Surviving South African Apartheid
April 3, 2019 – 6:30 PM
Research Commons – 3rd Floor, 18th Avenue Library
Professor McKee lived in South Africa from 1986 to 1996, a time period spanning a ‘state of emergency’ to the end of apartheid and the beginning of a true democracy. His paleoanthropological research led him to ‘homelands’ created by ‘grand apartheid,’ where he got to know local customs and ways of life. There he witnessed the true costs of racism and bigotry, but also learned the resilience of the human spirit. This presentation is an anthropological look at apartheid, told through personal experience.
About our speaker:
Jeffrey K McKee, Department of Anthropology, The Ohio State University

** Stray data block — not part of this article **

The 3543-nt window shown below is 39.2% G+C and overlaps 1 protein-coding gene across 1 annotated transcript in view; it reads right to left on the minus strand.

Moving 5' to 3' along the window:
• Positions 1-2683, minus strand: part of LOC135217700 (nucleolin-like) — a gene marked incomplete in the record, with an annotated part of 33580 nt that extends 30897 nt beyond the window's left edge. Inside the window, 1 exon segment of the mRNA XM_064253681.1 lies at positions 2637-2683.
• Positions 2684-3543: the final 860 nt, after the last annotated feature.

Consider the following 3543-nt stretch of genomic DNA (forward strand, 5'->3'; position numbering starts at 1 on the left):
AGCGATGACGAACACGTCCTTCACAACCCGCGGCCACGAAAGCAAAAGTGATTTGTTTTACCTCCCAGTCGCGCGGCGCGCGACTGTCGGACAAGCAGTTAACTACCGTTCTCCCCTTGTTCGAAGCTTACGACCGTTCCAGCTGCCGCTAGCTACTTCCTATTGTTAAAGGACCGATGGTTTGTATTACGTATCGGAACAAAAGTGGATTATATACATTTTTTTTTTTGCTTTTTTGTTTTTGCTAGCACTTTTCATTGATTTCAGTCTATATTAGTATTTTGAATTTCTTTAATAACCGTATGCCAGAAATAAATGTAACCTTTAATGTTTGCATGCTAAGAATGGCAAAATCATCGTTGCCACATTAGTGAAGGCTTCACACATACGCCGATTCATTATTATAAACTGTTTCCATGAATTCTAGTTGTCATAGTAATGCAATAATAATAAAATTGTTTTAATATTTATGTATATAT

Professor McKee got his BA degree from Miami University and his MA and PhD from Washington University (St. Louis). He then spent a decade teaching at the University of the Witwatersrand Medical School (Johannesburg,South Africa) and leading excavations at the early hominin fossil sites of Taung and Makapansgat. He returned to Ohio in 1996, conducting research on paleoecology, modeling of evolutionary processes, and contemporary biodiversity and demography. He is now learning to play bass guitar.